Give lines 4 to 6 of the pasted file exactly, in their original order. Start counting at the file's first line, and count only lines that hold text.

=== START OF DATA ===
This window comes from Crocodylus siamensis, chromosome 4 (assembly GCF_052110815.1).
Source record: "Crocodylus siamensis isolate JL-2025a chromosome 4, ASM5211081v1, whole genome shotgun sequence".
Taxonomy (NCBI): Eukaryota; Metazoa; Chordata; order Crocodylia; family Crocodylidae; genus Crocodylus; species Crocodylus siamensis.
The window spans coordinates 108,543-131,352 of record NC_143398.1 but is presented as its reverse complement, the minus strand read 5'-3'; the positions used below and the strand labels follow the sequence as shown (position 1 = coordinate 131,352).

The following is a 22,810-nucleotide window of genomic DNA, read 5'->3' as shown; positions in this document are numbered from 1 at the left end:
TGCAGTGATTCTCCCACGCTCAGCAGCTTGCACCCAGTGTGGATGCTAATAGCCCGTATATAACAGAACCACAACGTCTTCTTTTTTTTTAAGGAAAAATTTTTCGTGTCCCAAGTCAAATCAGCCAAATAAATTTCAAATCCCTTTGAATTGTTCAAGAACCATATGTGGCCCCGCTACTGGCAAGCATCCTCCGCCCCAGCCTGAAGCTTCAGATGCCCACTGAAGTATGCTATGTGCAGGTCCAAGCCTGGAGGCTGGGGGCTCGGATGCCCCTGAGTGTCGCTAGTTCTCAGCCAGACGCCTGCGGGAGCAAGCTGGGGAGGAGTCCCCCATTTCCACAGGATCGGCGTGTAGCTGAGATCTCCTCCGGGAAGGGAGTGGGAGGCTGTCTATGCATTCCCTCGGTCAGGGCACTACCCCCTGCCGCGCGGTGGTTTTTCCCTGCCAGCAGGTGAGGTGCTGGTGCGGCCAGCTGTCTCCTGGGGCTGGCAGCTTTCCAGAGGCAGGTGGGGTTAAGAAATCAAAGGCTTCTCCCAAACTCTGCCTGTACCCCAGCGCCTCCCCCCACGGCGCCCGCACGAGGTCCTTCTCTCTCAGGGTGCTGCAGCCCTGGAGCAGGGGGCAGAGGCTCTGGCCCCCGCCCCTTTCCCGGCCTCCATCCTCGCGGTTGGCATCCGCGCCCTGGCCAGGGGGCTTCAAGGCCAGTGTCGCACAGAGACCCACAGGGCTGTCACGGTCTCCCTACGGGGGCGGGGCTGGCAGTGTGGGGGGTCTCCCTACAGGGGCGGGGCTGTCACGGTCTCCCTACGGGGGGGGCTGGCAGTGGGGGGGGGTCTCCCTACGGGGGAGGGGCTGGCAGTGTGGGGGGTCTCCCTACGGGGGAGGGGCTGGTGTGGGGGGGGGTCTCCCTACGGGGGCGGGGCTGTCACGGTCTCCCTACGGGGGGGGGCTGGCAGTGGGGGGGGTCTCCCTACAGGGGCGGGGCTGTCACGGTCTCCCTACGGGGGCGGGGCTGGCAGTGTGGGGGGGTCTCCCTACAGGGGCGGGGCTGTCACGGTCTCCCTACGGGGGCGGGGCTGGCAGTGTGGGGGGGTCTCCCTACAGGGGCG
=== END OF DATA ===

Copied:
The window spans coordinates 108,543-131,352 of record NC_143398.1 but is presented as its reverse complement, the minus strand read 5'-3'; the positions used below and the strand labels follow the sequence as shown (position 1 = coordinate 131,352).

The following is a 22,810-nucleotide window of genomic DNA, read 5'->3' as shown; positions in this document are numbered from 1 at the left end:
TGCAGTGATTCTCCCACGCTCAGCAGCTTGCACCCAGTGTGGATGCTAATAGCCCGTATATAACAGAACCACAACGTCTTCTTTTTTTTTAAGGAAAAATTTTTCGTGTCCCAAGTCAAATCAGCCAAATAAATTTCAAATCCCTTTGAATTGTTCAAGAACCATATGTGGCCCCGCTACTGGCAAGCATCCTCCGCCCCAGCCTGAAGCTTCAGATGCCCACTGAAGTATGCTATGTGCAGGTCCAAGCCTGGAGGCTGGGGGCTCGGATGCCCCTGAGTGTCGCTAGTTCTCAGCCAGACGCCTGCGGGAGCAAGCTGGGGAGGAGTCCCCCATTTCCACAGGATCGGCGTGTAGCTGAGATCTCCTCCGGGAAGGGAGTGGGAGGCTGTCTATGCATTCCCTCGGTCAGGGCACTACCCCCTGCCGCGCGGTGGTTTTTCCCTGCCAGCAGGTGAGGTGCTGGTGCGGCCAGCTGTCTCCTGGGGCTGGCAGCTTTCCAGAGGCAGGTGGGGTTAAGAAATCAAAGGCTTCTCCCAAACTCTGCCTGTACCCCAGCGCCTCCCCCCACGGCGCCCGCACGAGGTCCTTCTCTCTCAGGGTGCTGCAGCCCTGGAGCAGGGGGCAGAGGCTCTGGCCCCCGCCCCTTTCCCGGCCTCCATCCTCGCGGTTGGCATCCGCGCCCTGGCCAGGGGGCTTCAAGGCCAGTGTCGCACAGAGACCCACAGGGCTGTCACGGTCTCCCTACGGGGGCGGGGCTGGCAGTGTGGGGGGTCTCCCTACAGGGGCGGGGCTGTCACGGTCTCCCTACGGGGGGGGCTGGCAGTGGGGGGGGGTCTCCCTACGGGGGAGGGGCTGGCAGTGTGGGGGGTCTCCCTACGGGGGAGGGGCTGGTGTGGGGGGGGGTCTCCCTACGGGGGCGGGGCTGTCACGGTCTCCCTACGGGGGGGGGCTGGCAGTGGGGGGGGTCTCCCTACAGGGGCGGGGCTGTCACGGTCTCCCTACGGGGGCGGGGCTGGCAGTGTGGGGGGGTCTCCCTACAGGGGCGGGGCTGTCACGGTCTCCCTACGGGGGCGGGGCTGGCAGTGTGGGGGGGTCTCCCTACAGGGGCG